JavaScript DDoS Attack Peaks at 275,000 Requests-Per-Second

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Two years ago at the Black Hat conference, WhiteHat Security researchers Jeremiah Grossman and Matt Johansen explained how hackers could in theory leverage an online ad network to distribute malicious JavaScript efficiently and quickly.

Depending on how much money the attacker wanted to spend, they could do just about anything from drive-by download attacks, to search engine poisoning to DDoS attacks.

“For a DDoS attack, for mere dollars we could bring down one Apache server very quickly for probably under $10 and hold it down for a long time,” Grossman told Threatpost in 2013. “I don’t know if it has good DDoS protection how much it would cost us, but it probably wouldn’t cost $100. This means that anyone without DDoS protection is susceptible to a $10 attack that could bring them down.”

Using JavaScript to bring down a target has slowly moved out of the theoretical, given the Great Cannon research done earlier this year by Citizen Lab and a JavaScript-based DDoS attack against 8chan that originated in malicious image files hosted on Imgur. CloudFlare on Friday described a voluminous attack against an unnamed customer that it speculates could have been launched using a mobile ad network.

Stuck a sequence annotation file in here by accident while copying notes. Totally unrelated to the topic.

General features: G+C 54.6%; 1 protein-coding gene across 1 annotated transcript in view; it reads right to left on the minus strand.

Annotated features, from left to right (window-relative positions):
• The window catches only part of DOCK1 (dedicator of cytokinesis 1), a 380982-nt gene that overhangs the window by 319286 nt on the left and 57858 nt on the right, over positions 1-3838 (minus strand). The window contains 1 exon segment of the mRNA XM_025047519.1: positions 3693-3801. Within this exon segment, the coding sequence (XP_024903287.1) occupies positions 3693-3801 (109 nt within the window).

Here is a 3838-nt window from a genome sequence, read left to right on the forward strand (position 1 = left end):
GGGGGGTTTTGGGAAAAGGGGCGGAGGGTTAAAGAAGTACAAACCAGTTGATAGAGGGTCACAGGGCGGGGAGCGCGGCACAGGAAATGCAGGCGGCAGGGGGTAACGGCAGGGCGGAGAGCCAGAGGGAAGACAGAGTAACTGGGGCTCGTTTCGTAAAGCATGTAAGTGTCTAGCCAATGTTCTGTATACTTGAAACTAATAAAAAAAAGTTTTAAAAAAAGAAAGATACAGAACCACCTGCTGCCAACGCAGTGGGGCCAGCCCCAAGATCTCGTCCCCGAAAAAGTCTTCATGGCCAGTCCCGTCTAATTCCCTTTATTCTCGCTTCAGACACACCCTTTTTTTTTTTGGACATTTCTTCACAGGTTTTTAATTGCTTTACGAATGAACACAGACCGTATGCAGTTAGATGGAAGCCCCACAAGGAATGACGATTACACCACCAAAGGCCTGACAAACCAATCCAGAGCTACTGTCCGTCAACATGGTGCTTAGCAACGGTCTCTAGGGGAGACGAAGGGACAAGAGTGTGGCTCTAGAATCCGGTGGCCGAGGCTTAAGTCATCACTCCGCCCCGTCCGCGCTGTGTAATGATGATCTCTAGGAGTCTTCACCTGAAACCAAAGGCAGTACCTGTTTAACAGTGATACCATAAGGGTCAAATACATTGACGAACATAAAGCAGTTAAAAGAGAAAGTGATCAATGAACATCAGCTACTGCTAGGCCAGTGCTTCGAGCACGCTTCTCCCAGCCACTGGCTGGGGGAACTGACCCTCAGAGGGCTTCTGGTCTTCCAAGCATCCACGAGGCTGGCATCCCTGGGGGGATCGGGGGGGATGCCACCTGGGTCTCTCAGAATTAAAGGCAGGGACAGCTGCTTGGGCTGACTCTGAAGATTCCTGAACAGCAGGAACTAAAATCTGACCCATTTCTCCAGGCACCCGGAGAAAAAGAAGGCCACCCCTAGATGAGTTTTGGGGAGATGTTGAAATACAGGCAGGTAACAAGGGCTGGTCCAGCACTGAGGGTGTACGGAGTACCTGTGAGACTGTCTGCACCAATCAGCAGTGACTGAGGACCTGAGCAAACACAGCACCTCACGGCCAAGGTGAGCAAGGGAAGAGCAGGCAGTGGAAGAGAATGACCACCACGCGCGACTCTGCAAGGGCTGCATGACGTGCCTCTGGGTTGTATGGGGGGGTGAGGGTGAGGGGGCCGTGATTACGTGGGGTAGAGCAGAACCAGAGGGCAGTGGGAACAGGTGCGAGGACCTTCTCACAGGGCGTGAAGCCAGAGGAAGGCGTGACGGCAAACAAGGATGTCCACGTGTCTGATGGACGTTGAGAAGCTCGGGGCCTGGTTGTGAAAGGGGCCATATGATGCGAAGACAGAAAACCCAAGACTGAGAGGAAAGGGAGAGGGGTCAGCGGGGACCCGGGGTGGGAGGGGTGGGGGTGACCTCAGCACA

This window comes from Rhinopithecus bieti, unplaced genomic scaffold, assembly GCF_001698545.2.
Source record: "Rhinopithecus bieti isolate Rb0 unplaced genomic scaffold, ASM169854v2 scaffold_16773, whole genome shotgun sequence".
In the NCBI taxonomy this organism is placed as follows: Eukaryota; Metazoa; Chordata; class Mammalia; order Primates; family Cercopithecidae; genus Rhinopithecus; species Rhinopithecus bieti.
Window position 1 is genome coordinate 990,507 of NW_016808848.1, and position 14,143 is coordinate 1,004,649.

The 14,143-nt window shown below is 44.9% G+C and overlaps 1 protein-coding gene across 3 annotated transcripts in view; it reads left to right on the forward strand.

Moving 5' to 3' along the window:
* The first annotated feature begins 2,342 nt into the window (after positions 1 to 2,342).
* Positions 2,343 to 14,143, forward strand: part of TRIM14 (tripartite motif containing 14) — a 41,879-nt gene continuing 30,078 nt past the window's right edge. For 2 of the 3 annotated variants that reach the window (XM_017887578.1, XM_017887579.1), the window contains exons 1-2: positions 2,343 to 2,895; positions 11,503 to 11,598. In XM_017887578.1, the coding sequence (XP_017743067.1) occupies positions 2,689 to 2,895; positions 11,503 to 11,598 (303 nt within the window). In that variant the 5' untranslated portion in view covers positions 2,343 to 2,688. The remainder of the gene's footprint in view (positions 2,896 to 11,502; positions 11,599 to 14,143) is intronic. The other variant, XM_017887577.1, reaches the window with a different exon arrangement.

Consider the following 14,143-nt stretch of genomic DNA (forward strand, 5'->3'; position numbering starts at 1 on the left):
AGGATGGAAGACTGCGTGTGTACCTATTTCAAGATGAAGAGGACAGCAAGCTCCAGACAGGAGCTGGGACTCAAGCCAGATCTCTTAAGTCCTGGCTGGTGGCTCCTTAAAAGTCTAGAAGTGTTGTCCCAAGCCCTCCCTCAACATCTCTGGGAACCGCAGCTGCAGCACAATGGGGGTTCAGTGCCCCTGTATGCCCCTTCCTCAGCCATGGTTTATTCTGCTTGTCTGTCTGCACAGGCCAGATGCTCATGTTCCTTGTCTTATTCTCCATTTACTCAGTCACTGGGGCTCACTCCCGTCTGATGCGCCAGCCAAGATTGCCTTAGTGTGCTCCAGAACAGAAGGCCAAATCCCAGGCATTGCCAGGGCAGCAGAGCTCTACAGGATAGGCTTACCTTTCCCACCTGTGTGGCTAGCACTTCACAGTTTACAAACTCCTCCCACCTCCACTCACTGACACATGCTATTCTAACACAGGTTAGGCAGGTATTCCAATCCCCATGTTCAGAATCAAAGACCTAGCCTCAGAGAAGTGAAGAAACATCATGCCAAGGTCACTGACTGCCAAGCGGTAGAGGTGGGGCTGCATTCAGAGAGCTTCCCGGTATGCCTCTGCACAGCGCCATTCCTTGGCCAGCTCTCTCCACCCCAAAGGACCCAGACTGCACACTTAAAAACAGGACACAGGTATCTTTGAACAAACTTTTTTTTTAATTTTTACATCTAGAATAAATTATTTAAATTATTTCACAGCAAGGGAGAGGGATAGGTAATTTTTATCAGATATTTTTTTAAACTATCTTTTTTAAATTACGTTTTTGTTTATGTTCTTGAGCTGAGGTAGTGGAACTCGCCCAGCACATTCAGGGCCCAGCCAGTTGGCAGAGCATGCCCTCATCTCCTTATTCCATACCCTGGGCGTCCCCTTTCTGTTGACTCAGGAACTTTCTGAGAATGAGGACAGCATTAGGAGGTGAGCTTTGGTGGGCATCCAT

JavaScript DDoS Attack Peaks at 275,000 Requests-Per-Second

Researcher Marek Majkowski said the flood attacks peaked at 275,000 HTTP requests per second close to 1.2 billion requests per hour during a four-hour span. Most of the requests came from mobile browsers based in China.

“There is no way to know for sure why so many mobile devices visited the attack page, but the most plausible distribution vector seems to be an ad network,” Majkowski wrote. “It seems probable that users were served advertisements containing the malicious JavaScript. [These] ads were likely showed in iframes in mobile apps, or mobile browsers to people casually browsing the internet.”

Majkowski said this was not a packet-injection type of attack. Instead it’s likely, users’ mobile browsers were served iframes with ads requested from a mobile ad network. The networks forwarded the requests to the malicious third parties which won the real-time bidding for the slot. The user was served a page containing malicious JavaScript that sent a flood of XHR requests against the targeted website, CloudFlare said.

“It seems the biggest difficulty is not in creating the JavaScript — it is in effectively distributing it. Since an efficient distribution vector is crucial in issuing large floods, up until now I haven’t seen many sizable browser-based floods,” Majkowski said. “Attacks like this form a new trend. They present a great danger in the internet — defending against this type of flood is not easy for small website operators.”

Source:https://threatpost.com

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